Maps vs. Compasses: Liberal Education, Computers, and Living on the Edge of Chaos
Liberal arts colleges should be leading the way in reinventing higher education in the digital age. The liberal arts’ traditional emphasis on developing an intellectual “capability infrastructure” is ideally suited for an increasingly complex, information-rich world filled with new opportunities for discovery and the construction of knowledge. Liberal arts colleges are smaller and more unified than research institutions, and thus should be more nimble and more courageous in the face of the unprecedented nature and pace of change in human society brought on by personal computing and the Internet. In many crucial respects, the vision of computing pioneers like Vannevar Bush, J. C. R. Licklider, Ted Nelson, Doug Engelbart, Seymour Papert and Alan Kay is strongly aligned with the mission and vision of liberal education itself. The digital age should thus be a golden age for liberal arts institutions, one that allows them to shape not only their own futures but also the future of higher education itself, across the U.S. and around the world. Has this happened? If not, what stands in the way?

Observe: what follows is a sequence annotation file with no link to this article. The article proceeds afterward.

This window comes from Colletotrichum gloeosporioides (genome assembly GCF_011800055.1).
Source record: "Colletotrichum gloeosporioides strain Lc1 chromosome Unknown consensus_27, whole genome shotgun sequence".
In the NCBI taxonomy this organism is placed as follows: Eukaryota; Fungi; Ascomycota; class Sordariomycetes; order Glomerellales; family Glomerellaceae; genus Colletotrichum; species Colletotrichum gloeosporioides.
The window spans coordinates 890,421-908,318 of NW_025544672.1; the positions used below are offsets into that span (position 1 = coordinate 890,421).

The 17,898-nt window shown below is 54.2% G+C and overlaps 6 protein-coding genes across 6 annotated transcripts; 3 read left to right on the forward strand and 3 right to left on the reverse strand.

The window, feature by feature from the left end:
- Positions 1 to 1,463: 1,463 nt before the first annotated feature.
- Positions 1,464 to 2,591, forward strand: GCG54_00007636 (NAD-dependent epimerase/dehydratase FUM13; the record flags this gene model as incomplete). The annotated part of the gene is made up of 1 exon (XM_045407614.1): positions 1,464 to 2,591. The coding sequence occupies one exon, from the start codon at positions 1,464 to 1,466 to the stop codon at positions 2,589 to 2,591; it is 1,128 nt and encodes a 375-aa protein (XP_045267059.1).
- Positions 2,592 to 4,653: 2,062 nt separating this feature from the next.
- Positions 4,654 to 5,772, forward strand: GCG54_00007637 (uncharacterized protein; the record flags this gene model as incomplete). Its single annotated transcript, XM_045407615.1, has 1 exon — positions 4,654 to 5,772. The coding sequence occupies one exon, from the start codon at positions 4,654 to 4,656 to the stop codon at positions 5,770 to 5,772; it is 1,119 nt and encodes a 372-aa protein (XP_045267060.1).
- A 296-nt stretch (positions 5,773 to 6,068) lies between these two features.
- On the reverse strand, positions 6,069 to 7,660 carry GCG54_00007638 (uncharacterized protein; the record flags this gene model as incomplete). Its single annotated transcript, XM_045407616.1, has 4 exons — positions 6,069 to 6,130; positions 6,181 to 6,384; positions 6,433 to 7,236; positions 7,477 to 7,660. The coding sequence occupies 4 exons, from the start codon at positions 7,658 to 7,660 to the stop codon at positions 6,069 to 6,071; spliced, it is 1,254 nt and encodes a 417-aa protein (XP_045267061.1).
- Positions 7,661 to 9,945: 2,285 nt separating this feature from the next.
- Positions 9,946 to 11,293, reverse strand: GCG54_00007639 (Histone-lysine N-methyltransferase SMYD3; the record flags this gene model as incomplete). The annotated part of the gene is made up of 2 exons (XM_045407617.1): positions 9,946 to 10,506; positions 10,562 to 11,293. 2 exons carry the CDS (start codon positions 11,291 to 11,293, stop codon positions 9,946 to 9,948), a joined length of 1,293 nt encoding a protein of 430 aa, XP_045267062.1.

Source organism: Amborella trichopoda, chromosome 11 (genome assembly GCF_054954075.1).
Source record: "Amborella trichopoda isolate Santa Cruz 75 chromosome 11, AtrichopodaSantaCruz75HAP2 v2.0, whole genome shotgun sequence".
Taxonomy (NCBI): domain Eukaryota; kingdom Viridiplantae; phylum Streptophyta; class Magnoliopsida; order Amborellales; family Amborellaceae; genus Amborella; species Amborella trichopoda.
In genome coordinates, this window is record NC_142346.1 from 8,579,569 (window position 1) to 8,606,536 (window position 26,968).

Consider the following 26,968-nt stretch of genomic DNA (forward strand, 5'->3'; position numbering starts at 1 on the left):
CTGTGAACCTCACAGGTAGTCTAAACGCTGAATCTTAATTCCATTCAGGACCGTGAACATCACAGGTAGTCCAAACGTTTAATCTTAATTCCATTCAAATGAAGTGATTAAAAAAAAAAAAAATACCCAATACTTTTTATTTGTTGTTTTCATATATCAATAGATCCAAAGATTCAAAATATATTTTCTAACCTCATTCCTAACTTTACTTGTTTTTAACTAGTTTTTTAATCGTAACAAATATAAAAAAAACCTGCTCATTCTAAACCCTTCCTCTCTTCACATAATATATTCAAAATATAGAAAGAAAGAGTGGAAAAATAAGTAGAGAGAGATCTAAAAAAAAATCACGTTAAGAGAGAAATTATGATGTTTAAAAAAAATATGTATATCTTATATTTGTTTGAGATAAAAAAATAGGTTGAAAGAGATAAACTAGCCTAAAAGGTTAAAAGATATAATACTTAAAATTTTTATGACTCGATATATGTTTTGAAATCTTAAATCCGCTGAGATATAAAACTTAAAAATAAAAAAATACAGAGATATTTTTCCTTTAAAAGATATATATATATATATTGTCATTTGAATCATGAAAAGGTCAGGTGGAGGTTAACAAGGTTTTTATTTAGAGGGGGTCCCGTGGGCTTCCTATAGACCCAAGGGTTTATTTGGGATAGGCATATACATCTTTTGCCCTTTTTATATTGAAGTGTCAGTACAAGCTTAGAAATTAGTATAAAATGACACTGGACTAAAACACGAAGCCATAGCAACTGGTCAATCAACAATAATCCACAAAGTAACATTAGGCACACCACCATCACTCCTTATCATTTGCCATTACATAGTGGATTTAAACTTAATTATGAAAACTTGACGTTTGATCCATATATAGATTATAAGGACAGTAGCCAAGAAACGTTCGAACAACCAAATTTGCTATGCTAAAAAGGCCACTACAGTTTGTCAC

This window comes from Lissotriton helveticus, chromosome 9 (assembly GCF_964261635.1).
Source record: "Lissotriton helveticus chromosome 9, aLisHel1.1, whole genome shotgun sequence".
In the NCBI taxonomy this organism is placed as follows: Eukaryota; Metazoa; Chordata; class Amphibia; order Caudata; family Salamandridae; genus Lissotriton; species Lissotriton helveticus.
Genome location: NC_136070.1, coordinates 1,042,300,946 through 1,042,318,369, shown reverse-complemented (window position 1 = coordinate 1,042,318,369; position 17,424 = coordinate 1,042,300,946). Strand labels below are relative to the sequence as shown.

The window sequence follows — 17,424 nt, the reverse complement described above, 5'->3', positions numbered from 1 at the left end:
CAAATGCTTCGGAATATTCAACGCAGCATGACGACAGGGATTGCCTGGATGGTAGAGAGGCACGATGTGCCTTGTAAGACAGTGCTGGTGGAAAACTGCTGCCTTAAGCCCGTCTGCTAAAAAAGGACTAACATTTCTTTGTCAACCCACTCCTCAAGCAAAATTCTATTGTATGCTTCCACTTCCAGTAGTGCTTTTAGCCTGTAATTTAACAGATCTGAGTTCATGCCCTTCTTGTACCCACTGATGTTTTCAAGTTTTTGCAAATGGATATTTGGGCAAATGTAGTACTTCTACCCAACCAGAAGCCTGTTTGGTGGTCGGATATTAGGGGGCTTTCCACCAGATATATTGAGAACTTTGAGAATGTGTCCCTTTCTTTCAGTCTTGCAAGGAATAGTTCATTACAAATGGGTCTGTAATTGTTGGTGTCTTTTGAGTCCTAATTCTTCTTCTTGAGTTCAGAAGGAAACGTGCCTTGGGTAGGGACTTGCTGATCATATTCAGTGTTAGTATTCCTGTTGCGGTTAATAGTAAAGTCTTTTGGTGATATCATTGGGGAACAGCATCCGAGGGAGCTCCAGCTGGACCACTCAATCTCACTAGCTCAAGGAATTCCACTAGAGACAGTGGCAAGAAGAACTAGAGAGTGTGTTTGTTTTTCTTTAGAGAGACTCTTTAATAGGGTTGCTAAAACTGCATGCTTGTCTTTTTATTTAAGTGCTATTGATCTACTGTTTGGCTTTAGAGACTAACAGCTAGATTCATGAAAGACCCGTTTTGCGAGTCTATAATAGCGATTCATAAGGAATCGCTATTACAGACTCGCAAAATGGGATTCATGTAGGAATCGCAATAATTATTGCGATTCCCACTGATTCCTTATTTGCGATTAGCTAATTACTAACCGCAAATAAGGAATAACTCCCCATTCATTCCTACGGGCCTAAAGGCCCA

Prior to Virginia Tech, Gardner was founding Director of the Academy for Teaching and Learning at Baylor University, and Associate Professor of Literature, Media, and Learning in the Honors College. Before coming to Baylor, he was Professor of English at the University of Mary Washington, where from 2003-2006 he also served as Assistant Vice-President for Teaching and Learning Technologies.
From 2009-2012, Gardner served on the Board of Directors of the New Media Consortium. A member of the ELI Advisory Board from 2007-2011, Gardner currently serves on the Advisory Board of the National Institute for Technology in Liberal Education (NITLE) and the Editorial Boards of the Journal of Interactive Technology and Pedagogy and the Journal of Information Fluency.
As a writer and scholar, his publications include work in Milton Studies, Renaissance literature, film studies, teaching and learning technologies, and faculty development. You can read Gardner’s blog, “Gardner Writes,” at http://www.gardnercampbell.net/blog1.